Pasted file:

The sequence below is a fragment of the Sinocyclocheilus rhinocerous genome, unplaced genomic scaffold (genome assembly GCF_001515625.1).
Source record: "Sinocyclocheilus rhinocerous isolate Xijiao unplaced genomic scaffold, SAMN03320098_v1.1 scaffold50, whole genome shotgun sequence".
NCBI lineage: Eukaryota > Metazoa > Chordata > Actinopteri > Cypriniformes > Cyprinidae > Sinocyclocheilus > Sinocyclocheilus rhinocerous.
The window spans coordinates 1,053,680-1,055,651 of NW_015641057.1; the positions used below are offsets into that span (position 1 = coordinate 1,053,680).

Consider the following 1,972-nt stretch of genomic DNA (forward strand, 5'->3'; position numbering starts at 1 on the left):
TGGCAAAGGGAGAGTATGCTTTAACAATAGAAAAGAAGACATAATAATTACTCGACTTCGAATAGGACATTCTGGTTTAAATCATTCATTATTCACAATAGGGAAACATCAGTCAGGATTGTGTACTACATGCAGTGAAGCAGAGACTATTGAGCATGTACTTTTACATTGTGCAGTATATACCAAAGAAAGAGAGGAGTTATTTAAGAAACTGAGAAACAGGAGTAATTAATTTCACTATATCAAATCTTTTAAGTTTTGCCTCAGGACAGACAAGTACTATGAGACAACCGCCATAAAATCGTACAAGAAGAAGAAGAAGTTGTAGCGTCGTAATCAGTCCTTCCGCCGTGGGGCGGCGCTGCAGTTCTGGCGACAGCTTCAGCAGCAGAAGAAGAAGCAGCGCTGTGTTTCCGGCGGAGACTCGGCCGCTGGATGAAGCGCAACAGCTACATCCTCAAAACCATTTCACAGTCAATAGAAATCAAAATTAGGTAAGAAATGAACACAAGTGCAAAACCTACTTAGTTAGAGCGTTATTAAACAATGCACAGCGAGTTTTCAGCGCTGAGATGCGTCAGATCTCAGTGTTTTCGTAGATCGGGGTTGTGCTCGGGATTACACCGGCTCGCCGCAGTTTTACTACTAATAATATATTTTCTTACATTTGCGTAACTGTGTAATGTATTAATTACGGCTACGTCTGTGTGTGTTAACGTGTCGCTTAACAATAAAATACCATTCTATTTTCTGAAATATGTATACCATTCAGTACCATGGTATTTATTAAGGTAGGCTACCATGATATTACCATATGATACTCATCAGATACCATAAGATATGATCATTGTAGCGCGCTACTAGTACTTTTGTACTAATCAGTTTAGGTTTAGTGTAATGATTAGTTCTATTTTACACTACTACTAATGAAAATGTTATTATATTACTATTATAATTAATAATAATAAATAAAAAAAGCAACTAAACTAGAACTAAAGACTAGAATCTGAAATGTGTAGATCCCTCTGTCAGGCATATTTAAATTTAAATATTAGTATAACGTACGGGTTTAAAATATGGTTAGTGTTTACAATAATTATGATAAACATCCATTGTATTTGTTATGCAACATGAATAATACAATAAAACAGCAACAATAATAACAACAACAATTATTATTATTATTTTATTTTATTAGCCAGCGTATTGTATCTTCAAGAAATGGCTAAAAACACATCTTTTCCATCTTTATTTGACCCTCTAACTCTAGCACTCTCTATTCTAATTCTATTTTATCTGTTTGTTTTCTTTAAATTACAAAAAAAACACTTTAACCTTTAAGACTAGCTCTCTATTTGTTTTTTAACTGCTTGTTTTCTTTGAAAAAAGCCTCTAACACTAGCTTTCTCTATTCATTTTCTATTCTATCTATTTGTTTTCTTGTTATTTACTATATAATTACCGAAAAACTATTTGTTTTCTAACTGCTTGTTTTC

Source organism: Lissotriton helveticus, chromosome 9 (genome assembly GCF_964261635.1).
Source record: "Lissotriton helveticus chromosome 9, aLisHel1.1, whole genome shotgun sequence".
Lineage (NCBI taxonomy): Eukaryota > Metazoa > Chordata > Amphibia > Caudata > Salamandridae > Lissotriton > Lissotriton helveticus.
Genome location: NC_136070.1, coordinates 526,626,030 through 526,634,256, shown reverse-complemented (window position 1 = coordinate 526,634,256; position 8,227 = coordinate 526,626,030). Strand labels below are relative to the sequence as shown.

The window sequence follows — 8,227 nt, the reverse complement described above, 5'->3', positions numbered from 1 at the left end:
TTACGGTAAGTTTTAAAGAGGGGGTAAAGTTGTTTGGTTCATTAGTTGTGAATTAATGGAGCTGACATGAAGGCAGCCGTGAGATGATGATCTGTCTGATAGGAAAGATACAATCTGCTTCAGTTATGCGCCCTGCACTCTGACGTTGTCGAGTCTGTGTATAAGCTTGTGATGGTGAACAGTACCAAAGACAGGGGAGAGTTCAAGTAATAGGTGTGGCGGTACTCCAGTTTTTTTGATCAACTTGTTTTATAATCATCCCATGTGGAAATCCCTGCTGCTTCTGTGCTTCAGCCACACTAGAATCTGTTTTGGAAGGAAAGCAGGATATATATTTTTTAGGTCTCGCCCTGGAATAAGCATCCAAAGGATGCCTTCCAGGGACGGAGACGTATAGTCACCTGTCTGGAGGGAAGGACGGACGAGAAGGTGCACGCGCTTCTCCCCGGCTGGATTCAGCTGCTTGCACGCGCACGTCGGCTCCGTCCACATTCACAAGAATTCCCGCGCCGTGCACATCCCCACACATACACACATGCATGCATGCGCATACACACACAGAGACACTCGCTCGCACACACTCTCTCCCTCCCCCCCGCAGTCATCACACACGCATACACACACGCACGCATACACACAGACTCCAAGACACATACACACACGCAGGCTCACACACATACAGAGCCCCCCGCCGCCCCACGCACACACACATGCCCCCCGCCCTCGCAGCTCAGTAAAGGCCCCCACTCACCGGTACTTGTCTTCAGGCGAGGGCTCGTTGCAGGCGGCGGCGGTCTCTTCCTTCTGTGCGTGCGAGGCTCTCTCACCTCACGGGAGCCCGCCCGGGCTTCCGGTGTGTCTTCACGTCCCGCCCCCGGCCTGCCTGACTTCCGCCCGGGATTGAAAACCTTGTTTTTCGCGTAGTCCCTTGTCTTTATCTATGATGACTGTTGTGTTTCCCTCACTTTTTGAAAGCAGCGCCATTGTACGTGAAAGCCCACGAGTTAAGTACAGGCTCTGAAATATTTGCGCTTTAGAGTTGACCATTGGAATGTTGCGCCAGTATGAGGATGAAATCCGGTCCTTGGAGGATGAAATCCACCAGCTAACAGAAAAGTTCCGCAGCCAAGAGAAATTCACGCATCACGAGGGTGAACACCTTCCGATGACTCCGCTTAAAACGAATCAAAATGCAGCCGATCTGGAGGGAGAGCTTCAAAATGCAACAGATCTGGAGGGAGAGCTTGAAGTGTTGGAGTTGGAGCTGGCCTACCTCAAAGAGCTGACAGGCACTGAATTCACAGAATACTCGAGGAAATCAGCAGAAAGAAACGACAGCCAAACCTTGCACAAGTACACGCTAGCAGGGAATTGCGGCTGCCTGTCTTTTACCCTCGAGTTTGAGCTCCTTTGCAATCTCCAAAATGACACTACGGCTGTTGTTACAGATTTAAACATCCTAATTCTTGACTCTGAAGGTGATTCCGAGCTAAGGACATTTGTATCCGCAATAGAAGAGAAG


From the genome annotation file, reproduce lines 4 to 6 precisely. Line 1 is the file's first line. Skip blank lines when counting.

The window spans coordinates 1,053,680-1,055,651 of NW_015641057.1; the positions used below are offsets into that span (position 1 = coordinate 1,053,680).

Consider the following 1,972-nt stretch of genomic DNA (forward strand, 5'->3'; position numbering starts at 1 on the left):
TGGCAAAGGGAGAGTATGCTTTAACAATAGAAAAGAAGACATAATAATTACTCGACTTCGAATAGGACATTCTGGTTTAAATCATTCATTATTCACAATAGGGAAACATCAGTCAGGATTGTGTACTACATGCAGTGAAGCAGAGACTATTGAGCATGTACTTTTACATTGTGCAGTATATACCAAAGAAAGAGAGGAGTTATTTAAGAAACTGAGAAACAGGAGTAATTAATTTCACTATATCAAATCTTTTAAGTTTTGCCTCAGGACAGACAAGTACTATGAGACAACCGCCATAAAATCGTACAAGAAGAAGAAGAAGTTGTAGCGTCGTAATCAGTCCTTCCGCCGTGGGGCGGCGCTGCAGTTCTGGCGACAGCTTCAGCAGCAGAAGAAGAAGCAGCGCTGTGTTTCCGGCGGAGACTCGGCCGCTGGATGAAGCGCAACAGCTACATCCTCAAAACCATTTCACAGTCAATAGAAATCAAAATTAGGTAAGAAATGAACACAAGTGCAAAACCTACTTAGTTAGAGCGTTATTAAACAATGCACAGCGAGTTTTCAGCGCTGAGATGCGTCAGATCTCAGTGTTTTCGTAGATCGGGGTTGTGCTCGGGATTACACCGGCTCGCCGCAGTTTTACTACTAATAATATATTTTCTTACATTTGCGTAACTGTGTAATGTATTAATTACGGCTACGTCTGTGTGTGTTAACGTGTCGCTTAACAATAAAATACCATTCTATTTTCTGAAATATGTATACCATTCAGTACCATGGTATTTATTAAGGTAGGCTACCATGATATTACCATATGATACTCATCAGATACCATAAGATATGATCATTGTAGCGCGCTACTAGTACTTTTGTACTAATCAGTTTAGGTTTAGTGTAATGATTAGTTCTATTTTACACTACTACTAATGAAAATGTTATTATATTACTATTATAATTAATAATAATAAATAAAAAAAGCAACTAAACTAGAACTAAAGACTAGAATCTGAAATGTGTAGATCCCTCTGTCAGGCATATTTAAATTTAAATATTAGTATAACGTACGGGTTTAAAATATGGTTAGTGTTTACAATAATTATGATAAACATCCATTGTATTTGTTATGCAACATGAATAATACAATAAAACAGCAACAATAATAACAACAACAATTATTATTATTATTTTATTTTATTAGCCAGCGTATTGTATCTTCAAGAAATGGCTAAAAACACATCTTTTCCATCTTTATTTGACCCTCTAACTCTAGCACTCTCTATTCTAATTCTATTTTATCTGTTTGTTTTCTTTAAATTACAAAAAAAACACTTTAACCTTTAAGACTAGCTCTCTATTTGTTTTTTAACTGCTTGTTTTCTTTGAAAAAAGCCTCTAACACTAGCTTTCTCTATTCATTTTCTATTCTATCTATTTGTTTTCTTGTTATTTACTATATAATTACCGAAAAACTATTTGTTTTCTAACTGCTTGTTTTC